- How They Work
- How They Avoid Probate
- How They Save Taxes
A living trust is a very flexible document for your estate planning and may save money at the same time. The living trust provides a vehicle of ownership that manages your property if you become incapacitated and distributes it on your death, all without probate.
Checkett & Pauly will draft a trust agreement for you to sign. This agreement will name you as trustee and will name you as the present or "life" beneficiary and your heirs as future beneficiaries. In addition, it will contain terms directing the future trustee as to how you want the property managed in case of your incapacity or death.
Title to each of your assets will be changed from your name to the name of the trust. Deeds will have to be executed and filed. Once this is accomplished, you no longer own the property in the legal sense. When you die-because you have transferred all of your assets to the trust-there will be no estate to probate. However, the trust will still exist, and the trustee must execute your directions for distributing the property.
Remember, you created the trust, you control the trust, and you can always amend or revoke the trust.
Do I lose control of the assets in my trust?
Absolutely not. You keep full control. As trustee of your trust, you can do anything you could do before-buy/sell assets and change or even cancel your trust (that's why it's called a revocable living trust). You even file the same tax returns. Nothing changes but the names on the titles.
Is it hard to transfer assets into my trust?
No, and Checkett & Pauly will help and guide you every step of the way. We must change titles on real estate (in and out of state) and titled assets (stocks, CDs, bank accounts, other investments, insurance, etc.), as well as your jewelry, furniture, and personal effects. Also, beneficiary designations on some assets like life insurance may be changed to your trust so the trust controls them if a beneficiary is incapacitated or no longer living when you die. (IRA, 401(k), etc., can be exceptions which we will talk about.)
Is a living trust expensive?
Not when compared to all the costs of court interference at incapacity and death. How much you pay will depend on how complicated your plan is. We will give you a fee estimate.
Is a "living will" the same as a living trust?
No. A living trust is for financial affairs. A living will is for medical affairs-it lets others know how you feel about life support in terminal situations. Checkett & Pauly has a videotape on living wills available to all clients at no charge.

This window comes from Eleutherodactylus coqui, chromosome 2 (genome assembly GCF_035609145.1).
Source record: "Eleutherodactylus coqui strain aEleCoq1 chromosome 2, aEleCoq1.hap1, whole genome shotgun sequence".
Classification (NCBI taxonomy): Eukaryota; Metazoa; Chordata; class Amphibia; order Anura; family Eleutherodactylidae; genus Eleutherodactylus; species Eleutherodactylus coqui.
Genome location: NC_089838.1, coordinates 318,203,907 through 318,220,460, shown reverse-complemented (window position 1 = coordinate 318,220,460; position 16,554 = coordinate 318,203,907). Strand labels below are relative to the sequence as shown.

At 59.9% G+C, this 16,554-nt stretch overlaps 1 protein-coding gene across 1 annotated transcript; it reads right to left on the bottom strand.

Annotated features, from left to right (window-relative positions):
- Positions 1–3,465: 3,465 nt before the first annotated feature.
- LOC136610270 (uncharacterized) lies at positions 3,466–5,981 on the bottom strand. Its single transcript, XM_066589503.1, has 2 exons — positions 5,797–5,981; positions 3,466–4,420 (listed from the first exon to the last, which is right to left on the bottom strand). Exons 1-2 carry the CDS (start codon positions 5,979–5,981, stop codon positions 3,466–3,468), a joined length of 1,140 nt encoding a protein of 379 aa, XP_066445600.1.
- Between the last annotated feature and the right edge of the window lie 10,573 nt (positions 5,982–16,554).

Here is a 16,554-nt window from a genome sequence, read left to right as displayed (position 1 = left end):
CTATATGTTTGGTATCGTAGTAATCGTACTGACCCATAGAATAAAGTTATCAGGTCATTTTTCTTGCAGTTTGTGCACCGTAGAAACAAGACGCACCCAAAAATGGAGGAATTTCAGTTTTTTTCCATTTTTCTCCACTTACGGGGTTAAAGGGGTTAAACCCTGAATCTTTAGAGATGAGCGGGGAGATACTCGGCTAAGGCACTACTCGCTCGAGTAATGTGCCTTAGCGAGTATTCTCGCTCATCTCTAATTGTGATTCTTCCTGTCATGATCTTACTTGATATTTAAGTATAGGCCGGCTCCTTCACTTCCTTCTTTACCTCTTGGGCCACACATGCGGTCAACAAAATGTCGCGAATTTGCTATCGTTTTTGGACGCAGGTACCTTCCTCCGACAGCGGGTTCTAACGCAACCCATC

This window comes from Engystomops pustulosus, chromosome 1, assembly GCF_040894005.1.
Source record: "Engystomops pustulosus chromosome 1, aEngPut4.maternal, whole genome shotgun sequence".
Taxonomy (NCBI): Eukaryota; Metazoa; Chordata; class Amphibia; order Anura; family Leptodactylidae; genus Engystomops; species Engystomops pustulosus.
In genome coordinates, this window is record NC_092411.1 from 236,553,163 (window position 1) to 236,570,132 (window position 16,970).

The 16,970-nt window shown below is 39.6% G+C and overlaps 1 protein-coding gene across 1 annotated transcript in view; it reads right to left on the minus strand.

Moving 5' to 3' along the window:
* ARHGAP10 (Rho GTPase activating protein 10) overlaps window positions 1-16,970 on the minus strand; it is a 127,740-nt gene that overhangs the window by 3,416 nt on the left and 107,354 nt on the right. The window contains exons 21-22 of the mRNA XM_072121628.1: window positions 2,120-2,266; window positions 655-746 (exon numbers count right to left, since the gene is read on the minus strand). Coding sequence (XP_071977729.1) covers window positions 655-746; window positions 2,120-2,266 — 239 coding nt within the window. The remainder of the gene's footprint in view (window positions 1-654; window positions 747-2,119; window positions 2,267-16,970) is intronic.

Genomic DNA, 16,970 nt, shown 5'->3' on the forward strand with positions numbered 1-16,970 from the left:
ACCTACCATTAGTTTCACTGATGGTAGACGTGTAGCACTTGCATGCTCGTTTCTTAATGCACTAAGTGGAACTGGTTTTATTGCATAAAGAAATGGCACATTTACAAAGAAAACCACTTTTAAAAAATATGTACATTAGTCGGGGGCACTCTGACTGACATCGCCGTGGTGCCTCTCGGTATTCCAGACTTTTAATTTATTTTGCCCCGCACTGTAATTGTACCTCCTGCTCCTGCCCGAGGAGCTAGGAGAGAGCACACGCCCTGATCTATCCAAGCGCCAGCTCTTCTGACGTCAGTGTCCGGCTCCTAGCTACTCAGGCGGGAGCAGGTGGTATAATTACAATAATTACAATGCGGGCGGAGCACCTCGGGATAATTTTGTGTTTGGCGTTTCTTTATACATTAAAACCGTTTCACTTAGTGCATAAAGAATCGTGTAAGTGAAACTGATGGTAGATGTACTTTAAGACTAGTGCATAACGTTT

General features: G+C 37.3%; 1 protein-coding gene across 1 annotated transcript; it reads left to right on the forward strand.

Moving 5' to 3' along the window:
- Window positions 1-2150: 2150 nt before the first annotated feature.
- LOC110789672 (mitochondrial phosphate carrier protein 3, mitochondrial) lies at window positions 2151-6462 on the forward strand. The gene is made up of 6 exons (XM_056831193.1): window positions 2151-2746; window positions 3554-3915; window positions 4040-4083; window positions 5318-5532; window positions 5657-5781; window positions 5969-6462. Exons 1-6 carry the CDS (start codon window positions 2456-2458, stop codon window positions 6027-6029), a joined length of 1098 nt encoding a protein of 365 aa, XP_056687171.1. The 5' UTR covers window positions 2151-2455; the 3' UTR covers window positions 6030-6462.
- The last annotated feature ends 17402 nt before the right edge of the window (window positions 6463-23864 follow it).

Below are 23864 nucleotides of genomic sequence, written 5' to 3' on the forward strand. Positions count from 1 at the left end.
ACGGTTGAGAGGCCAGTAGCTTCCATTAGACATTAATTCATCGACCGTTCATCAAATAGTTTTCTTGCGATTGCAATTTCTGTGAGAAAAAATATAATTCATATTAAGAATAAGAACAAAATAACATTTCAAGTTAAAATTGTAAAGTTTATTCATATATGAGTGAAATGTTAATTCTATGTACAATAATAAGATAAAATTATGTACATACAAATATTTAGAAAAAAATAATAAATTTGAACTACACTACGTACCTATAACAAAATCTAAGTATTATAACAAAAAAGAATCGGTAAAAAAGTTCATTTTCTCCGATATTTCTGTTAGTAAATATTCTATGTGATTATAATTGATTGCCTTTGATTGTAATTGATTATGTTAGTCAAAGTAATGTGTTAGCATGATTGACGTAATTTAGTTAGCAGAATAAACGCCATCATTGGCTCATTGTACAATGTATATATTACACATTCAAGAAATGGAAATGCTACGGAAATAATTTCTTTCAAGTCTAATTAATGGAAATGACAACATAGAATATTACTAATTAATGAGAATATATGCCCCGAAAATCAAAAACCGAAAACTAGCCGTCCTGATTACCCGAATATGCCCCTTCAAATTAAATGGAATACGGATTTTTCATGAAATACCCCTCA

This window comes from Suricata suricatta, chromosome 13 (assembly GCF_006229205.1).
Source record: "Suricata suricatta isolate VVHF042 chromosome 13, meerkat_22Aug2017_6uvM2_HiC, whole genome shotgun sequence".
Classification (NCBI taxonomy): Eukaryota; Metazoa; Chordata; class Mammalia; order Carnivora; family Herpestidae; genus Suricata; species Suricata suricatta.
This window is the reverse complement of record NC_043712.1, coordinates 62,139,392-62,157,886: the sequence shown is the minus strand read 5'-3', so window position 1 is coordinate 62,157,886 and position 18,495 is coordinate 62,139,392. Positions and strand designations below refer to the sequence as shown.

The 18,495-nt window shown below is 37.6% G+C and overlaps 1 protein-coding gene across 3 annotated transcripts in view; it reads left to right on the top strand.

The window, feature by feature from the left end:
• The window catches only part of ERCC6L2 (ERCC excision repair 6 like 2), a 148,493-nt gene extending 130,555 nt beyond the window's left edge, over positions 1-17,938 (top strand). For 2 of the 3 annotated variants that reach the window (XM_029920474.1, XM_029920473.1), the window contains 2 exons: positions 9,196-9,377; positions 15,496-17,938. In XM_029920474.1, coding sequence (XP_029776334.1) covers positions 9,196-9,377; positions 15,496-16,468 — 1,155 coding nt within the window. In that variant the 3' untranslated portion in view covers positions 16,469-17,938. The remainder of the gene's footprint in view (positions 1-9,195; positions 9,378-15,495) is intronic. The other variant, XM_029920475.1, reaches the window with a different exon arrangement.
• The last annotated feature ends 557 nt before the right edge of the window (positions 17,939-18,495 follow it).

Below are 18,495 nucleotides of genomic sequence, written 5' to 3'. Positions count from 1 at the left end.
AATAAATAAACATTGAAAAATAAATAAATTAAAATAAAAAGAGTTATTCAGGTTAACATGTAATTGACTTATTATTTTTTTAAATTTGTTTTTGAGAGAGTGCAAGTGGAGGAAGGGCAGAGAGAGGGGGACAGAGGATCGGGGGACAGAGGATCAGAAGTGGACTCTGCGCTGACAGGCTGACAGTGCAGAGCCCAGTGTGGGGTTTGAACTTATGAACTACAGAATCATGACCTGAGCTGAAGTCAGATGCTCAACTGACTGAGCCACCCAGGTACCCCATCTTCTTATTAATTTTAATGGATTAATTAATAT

Can a living trust save on estate taxes?
Absolutely, but only in tandem with an estate plan designed to avoid tax as well as probate. If you die in 1999 and the net value of your estate is more than $675,000, federal estate taxes starting at 37% must be paid. If married, your living trust can include a provision that will let you and your spouse leave up to $1.3 million estate tax free, saving tax of $258,500. (Under current law, the $675,000 exemption will increase to $1 million by 2006.) But in order for you to avoid estate tax, a very technical trust must be prepared - one for each spouse - --and your assets divided between the trusts. This is a sophisticated estate plan but one that may save your family many thousands of dollars.
Who should have a living trust?
Age, marital status and wealth don't really matter. If you own titled assets and want your loved ones (spouse, children or parents) to avoid probate interference at your death or incapacity, consider a living trust. Benefits of a Living Trust:
- Avoids probate at death and eliminates multiple probates if you own property in other states
- Prevents court control of assets at incapacity
- Brings all your assets together under one plan
- Provides maximum privacy
- Allows quicker distribution of assets to beneficiaries on death
- Assets can remain in trust until you want beneficiaries to inherit
- Can reduce or eliminate estate taxes
- Inexpensive, easy to set up and maintain
- Can be changed or canceled at any time
- Difficult to contest
- Prevents court control of minors' inheritances
- Can protect dependents with special needs
- Prevents unintentional disinheriting and other problems of joint ownership
- Allows professional management if desired
- Knowing you have done your best to protect your family